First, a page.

Safety Concerns R134a imports
Distributors across Europe may
be unwittingly selling illegally imported cylinders filled with a
cocktail of refrigerants. Disposable cylinders labelled R134a were
intercepted by refrigerant producer Honeywell.
After analysis, they were found to
contain a mixture of R22, R152a and R141b.
This mixture is flammable and contains
It is estimated to be around 20 percent
as efficient as R134a.
The cylinders also failed to comply with
safety regulations as they have no safety valve and do not carry the
appropriate labels and warnings.
These illegal cylinders are believed to
originate predominantly from Asia and have been found on sale in Greece,
Romania and Germany with some evidence to suggest sales in the UK also.
Honeywell's managing director has
appealed for help in tracking down the importers.
Source: RAC Magazine
At AVACS we guarantee to only buy our
refrigerant from only authorised and regulated R143a refrigerant
suppliers such as Honeywell.
Why should I take my car to an air
conditioning specialist to fix a leak?
I can do it myself or get my mechanic to
do it...... can't I?
Many garages and mechanics do not
understand the complexity of climate control and how it works.
As air conditioning has become common
place and even standard in the modern car, some garages and mechanics
have taken this as just another bit that needs fixing.
The truth is, different car manufacturers
have adopted different ways of cooling and controlling the car cabin
temperature using different methods and components.
Therefore, if a car system seems to be
leaking, do they bother to find out where from or fix it properly?
Probably not unless they have had
specific training courses, so they 'attack' the problem with the good
old fashioned 'bit of squirt', or sealant to the rest of us.
This innocuous substance loosely designed
to be 'squirted' in and to go through pipes sticking to the sides and
'bunging up' any leaks that it finds on route!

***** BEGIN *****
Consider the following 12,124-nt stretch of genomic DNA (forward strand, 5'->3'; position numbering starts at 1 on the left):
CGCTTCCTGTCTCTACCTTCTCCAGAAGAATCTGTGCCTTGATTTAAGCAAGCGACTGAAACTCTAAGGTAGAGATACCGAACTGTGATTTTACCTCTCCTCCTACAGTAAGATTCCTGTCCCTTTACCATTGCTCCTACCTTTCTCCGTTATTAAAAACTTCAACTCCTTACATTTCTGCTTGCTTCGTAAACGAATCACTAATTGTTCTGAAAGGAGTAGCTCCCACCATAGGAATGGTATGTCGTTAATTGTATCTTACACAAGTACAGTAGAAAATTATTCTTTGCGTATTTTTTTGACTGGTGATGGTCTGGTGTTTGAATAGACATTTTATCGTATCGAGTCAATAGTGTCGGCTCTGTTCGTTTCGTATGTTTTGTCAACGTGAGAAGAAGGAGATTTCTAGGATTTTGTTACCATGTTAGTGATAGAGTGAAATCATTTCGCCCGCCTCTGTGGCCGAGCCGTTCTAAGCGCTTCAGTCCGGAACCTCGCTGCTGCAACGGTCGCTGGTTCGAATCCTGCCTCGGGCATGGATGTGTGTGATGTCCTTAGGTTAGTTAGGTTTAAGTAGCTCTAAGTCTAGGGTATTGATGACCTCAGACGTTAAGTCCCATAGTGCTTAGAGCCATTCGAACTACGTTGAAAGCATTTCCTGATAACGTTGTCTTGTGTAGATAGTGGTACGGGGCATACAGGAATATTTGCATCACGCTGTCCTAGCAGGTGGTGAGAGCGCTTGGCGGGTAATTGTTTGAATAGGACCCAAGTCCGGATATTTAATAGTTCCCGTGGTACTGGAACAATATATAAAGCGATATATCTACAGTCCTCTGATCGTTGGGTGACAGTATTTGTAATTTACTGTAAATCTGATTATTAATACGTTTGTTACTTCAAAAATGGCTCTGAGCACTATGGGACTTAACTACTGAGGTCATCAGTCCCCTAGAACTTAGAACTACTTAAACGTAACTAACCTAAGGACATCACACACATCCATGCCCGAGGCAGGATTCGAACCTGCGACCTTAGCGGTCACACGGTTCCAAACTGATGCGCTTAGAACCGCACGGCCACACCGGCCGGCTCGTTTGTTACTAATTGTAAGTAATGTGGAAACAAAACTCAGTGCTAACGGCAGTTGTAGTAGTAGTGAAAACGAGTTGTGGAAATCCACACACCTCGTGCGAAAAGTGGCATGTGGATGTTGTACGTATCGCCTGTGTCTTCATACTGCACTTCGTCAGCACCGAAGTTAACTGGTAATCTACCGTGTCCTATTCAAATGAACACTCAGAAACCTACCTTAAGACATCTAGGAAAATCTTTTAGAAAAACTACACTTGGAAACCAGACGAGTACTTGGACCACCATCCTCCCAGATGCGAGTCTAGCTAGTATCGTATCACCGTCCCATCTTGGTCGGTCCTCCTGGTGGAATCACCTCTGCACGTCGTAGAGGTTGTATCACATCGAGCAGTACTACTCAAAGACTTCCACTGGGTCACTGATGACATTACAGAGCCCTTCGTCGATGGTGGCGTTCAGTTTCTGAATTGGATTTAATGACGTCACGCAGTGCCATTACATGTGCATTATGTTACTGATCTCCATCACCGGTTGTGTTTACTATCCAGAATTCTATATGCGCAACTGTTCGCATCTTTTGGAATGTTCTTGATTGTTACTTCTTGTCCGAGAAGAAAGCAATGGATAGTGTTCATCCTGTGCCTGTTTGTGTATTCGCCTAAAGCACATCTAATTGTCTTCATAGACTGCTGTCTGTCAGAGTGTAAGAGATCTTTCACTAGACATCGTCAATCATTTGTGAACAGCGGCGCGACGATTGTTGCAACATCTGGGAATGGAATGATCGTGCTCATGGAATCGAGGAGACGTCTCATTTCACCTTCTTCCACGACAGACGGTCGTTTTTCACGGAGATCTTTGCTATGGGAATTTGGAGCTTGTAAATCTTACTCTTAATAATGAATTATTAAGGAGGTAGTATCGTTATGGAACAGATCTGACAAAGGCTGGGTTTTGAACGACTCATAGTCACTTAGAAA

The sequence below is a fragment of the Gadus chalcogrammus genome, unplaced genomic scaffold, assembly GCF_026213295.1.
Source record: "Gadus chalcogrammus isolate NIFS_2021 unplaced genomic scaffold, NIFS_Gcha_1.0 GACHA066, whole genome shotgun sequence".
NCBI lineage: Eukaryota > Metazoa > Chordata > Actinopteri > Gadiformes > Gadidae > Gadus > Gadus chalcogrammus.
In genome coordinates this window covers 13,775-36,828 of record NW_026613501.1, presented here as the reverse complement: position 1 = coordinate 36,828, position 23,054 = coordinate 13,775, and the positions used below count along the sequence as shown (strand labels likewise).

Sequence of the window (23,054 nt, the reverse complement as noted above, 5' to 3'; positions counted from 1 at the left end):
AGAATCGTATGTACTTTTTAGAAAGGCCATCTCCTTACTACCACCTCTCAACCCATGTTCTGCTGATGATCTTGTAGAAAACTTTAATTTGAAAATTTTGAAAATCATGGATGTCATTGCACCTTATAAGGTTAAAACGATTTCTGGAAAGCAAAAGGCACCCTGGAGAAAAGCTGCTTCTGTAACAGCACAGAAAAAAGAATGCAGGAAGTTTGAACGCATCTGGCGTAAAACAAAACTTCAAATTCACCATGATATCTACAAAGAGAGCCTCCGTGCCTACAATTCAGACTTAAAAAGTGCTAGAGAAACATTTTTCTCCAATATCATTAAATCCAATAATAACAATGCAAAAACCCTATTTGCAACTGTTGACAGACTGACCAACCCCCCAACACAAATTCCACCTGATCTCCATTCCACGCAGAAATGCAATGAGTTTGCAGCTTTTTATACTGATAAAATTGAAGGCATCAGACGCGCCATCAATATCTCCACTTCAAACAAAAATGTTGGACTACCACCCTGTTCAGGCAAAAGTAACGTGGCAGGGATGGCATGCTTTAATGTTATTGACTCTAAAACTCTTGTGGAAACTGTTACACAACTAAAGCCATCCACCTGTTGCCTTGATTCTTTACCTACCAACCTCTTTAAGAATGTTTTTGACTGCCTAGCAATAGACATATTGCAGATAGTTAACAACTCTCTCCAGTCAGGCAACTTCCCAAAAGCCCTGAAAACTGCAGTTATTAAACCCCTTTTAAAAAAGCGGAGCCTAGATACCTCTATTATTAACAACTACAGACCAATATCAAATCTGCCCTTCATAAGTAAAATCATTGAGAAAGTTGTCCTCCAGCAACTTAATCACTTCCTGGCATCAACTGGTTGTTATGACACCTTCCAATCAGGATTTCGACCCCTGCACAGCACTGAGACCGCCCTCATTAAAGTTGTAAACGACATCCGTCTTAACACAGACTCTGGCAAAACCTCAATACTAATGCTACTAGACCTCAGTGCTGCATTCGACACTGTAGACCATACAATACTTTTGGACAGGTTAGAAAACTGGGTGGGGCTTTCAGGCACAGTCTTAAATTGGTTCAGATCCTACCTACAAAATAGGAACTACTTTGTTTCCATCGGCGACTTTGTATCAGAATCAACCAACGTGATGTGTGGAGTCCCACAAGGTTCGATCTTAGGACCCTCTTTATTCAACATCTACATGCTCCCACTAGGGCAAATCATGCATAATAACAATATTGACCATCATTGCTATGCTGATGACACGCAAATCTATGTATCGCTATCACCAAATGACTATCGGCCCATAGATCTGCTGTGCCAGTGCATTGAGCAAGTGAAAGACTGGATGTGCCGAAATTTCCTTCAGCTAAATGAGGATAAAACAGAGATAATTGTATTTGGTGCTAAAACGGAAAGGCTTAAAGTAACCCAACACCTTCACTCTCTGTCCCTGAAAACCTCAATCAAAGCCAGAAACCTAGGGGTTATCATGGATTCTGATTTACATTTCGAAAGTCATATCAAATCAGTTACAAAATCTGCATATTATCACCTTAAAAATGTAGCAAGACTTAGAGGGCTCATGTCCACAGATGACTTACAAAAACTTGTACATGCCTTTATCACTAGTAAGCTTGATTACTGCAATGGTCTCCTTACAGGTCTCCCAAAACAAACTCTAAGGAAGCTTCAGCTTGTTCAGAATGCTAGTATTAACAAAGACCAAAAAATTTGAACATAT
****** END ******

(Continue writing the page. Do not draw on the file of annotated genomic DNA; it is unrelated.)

Read the following article from the trade
MACS Action magazine to see if sealants are a wise choice:
Beware DIY Air Con Top Up Kits
Industry sources have
reacted with concern to the news that Halfords is selling canisters of
refrigerant direct to the public.
The company sees an attractive market
opportunity with the DIY kits offering a much cheaper alternative to the
average garage service at anywhere between 80 - 200.
Some kits claim to repair small leaks
with the inclusion of a sealant in the mix, on the 'Radweld' principle.
The Air Conditioning and Refrigeration
Industry Board is taking the issue up directly with Halfords stressing
the obvious environmental and safety implications and that they could be
contravening the Environmental Protection Act.
They stated, work on car ac systems
should only be carried out by people trained in the handling of
The move by Halfords serves to underline
the need for a mandatory registration scheme for refrigerant handling.
Source: RAC Magazine Nov 2005
Increase Threat From Sealants
Air conditioning repair specialists can expect more backyard mechanics
to turn to sealants in an attempt to avoid the cost of professional
repair as the price of R134a continues to rise and as R134a becomes
available over the counter at auto parts retailers.
The DIYer may not realise that sealant is
being added with the refrigerant while others think more is better,
adding a large amount into the A/C system. Unless the DIYer mentions it
when he finally brings the vehicle to your workshop you will not know
that you are about to contaminate your A/C service equipment and your
There are two types of sealant in use
today and both can damage recovery equipment. Type 1 is a combination of
seal expanders and leak plugging sealants.
They cause o rings and hoses to swell and
can negatively affect solenoid valves, switches or other component
inside your recovery machine. Type 2 sealant is a compound that stops
leaks by reacting with moisture to form a plug at the leak point. When
it encounters moisture inside your recovery equipment it can harden
plugging hoses and plumbing and damaging solenoid valves.
Sealant separators such as the Airsept
recycle guard are now available which will remove type 1 & 2 sealants as
well as oil, dye and solid particles from refrigerant before it can
enter your A/C service equipment.